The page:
Figure 4(a) illustrates the CHA method. One defines the function of the framed input signal . The spectral-accumulation function is Consequently, CHA can be formulated using triangular windowing, in the -plane including the unit circle where the Fourier transform is defined as shown in Figure 4(b). Panels (c) and (d) illustrate other possible methods for comparison, that is, short-time Fourier transformation (STFT) and exponential windowing (EW). The STFT of the input signal frame is formulated as with rectangular windowing (nonspectral accumulation). The EW method is a general analytical method for diagnostics with exponential forgetting from the beginning of the observation. The EW method does not need frame processing and is formulated as with all input signals having a sampling frequency .

fig4
Figure 4: Analysis methods. (a) CHA, (b) CHA with triangular windowing, (c) STFT (short-time Fourier transform), and (d) EW (exponential windowing).

Figure 5 shows examples of spectral analysis for each method. The CHA and STFT examples have a 0.1 (s) frame length, whereas the EW example uses all past signals and applies an exponentially decaying window function to all the data from the past that are to be used for the analysis at the present time. CHA also uses data from the past in the frame, but it has a triangular widowing function instead of an exponentially decaying one. Note that accumulation and restoration could also be used in CHA in order to adapt to the time varying behavior to be monitored and diagnosed.

327135.fig.005
Figure 5: Examples of analysis.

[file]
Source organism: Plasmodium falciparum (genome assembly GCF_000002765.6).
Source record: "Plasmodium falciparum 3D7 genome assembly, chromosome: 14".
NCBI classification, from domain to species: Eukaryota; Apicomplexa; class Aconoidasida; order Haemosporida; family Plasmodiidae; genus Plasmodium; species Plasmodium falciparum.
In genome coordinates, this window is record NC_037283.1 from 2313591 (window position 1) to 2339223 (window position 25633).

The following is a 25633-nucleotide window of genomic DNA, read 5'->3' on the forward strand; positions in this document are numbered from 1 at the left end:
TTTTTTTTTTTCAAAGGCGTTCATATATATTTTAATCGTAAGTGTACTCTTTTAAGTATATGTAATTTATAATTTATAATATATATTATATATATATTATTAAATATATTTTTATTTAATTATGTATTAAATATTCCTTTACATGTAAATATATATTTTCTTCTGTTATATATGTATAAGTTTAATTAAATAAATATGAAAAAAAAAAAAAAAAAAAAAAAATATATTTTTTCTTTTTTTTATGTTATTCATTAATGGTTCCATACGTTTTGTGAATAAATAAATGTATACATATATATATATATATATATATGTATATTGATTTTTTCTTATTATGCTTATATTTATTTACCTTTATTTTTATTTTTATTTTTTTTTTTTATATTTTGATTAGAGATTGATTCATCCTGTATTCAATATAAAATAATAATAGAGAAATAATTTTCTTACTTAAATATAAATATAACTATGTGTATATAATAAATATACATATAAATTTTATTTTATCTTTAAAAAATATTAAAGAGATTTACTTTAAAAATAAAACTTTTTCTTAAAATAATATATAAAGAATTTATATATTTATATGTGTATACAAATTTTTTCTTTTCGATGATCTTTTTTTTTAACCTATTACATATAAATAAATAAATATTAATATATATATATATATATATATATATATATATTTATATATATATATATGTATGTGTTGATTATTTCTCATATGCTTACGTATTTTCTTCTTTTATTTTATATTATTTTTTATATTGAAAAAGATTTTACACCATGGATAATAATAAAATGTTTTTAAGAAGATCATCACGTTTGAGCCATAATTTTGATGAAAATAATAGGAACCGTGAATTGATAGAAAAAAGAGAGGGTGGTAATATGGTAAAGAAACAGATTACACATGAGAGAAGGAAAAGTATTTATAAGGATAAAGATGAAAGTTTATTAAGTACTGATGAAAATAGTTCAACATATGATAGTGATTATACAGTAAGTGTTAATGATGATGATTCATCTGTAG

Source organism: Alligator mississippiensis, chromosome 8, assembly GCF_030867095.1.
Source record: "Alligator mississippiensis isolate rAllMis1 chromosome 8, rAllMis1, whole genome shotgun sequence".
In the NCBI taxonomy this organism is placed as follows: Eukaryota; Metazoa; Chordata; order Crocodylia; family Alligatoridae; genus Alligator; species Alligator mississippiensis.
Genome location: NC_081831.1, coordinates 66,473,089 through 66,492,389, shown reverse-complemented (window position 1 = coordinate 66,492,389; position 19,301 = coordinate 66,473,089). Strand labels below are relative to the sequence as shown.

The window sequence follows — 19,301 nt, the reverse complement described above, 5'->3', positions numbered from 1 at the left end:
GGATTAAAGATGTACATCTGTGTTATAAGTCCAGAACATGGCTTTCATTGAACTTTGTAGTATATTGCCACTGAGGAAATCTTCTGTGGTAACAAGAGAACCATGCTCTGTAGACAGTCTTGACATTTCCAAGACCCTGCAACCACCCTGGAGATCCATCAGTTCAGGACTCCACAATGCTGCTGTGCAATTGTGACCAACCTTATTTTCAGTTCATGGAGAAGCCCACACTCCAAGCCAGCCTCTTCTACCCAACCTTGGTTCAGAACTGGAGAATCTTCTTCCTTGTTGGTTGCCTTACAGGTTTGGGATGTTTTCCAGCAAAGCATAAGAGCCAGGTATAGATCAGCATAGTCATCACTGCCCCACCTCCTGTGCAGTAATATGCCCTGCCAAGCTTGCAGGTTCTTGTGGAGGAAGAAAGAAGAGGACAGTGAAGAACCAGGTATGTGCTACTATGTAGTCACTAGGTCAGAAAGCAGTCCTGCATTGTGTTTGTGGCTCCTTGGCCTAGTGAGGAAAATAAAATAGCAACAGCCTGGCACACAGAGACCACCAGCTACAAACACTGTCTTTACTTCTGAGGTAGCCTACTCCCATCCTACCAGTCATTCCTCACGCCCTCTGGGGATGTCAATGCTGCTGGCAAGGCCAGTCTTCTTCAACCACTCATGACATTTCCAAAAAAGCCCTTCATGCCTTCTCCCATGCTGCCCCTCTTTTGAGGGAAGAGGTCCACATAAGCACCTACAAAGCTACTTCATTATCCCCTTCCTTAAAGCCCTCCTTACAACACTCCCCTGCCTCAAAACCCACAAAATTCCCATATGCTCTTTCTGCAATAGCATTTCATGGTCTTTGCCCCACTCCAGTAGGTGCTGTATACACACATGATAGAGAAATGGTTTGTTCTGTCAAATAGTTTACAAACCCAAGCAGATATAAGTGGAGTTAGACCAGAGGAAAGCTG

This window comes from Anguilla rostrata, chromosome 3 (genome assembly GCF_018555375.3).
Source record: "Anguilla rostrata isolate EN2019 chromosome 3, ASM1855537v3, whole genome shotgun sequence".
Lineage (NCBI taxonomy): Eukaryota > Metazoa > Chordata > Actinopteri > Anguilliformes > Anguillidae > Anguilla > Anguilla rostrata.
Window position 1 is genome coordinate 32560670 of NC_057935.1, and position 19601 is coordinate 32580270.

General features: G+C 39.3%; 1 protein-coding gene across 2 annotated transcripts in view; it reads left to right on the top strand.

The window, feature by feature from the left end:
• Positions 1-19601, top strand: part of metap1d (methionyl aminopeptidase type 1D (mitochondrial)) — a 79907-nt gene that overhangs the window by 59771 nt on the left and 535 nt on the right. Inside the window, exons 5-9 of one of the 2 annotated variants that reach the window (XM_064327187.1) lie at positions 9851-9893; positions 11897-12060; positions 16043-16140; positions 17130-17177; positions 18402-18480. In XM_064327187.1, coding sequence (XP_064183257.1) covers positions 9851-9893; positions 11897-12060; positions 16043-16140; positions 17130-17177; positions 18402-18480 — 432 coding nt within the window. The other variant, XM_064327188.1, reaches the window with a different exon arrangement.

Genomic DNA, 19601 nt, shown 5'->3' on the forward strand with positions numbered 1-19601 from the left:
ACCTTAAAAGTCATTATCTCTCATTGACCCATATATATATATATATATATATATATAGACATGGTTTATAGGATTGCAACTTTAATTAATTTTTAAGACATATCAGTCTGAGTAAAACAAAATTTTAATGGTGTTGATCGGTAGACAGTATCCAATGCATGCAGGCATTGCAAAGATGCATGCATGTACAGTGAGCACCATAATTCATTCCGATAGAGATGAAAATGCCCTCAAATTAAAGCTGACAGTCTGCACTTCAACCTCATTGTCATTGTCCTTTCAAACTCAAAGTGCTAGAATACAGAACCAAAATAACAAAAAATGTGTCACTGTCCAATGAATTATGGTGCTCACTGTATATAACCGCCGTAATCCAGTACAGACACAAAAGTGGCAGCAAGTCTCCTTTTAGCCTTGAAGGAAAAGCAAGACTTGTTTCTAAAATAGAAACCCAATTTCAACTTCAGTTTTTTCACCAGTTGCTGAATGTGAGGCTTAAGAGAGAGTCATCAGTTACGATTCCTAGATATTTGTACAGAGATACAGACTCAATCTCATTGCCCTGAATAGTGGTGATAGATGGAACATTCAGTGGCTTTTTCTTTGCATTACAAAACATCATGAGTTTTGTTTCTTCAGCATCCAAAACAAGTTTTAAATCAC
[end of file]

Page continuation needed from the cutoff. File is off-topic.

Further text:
The modal bandwidth denotes the spectrum extent evaluated as an equivalent rectangular spectrum with the same area. The damping constant can be estimated by However, there are a lot of peaks that the power spectrum of a windowed signal frame when a random vibration source is used. The is calculated from the power spectrum envelope. Figure 6 shows the example of calculating and monitoring the system’s damping changes with the CHA method. The top panel shows the recorded structural vibration signal. This signal is framed and windowed in the next step. The framing point is selected every 2 seconds. However, due to space limitations, the spectrum in this figure is shown only every 4 seconds. The CHA power spectrum is calculated and the peaks selected. The power spectrum envelope is estimated by spline interpolation. The spectrum envelope is normalized by the maximum value. Finally, the damping changes are estimated from the changes in the modal bandwidth of the spectrum envelope.

327135.fig.006
Figure 6: Monitoring examples of transition by CHA analysis.

4. Estimation Results

Figure 7 shows the correlation coefficient between the damping constants estimated from the random vibration records by CHA (or STFT) and the estimation from the impulse responses shown in Figure 2. The horizontal axis is the windowing length (normalized by the reverberation time of ), and the vertical axes show the correlation coefficients. It can be seen that CHA “” yields a better estimation than STFT “×” when the windowing length is short; in particular, the time variance of the source signal increases in the case of a sea wave. The time variance of the source signal is confirmed from the zero-cross period of the amplitude cepstrum shown in Figure 8.

327135.fig.007
Figure 7: Correlation of damping constants estimated from the random vibration records and by using CHA and STFT on the impulse response data.
327135.fig.008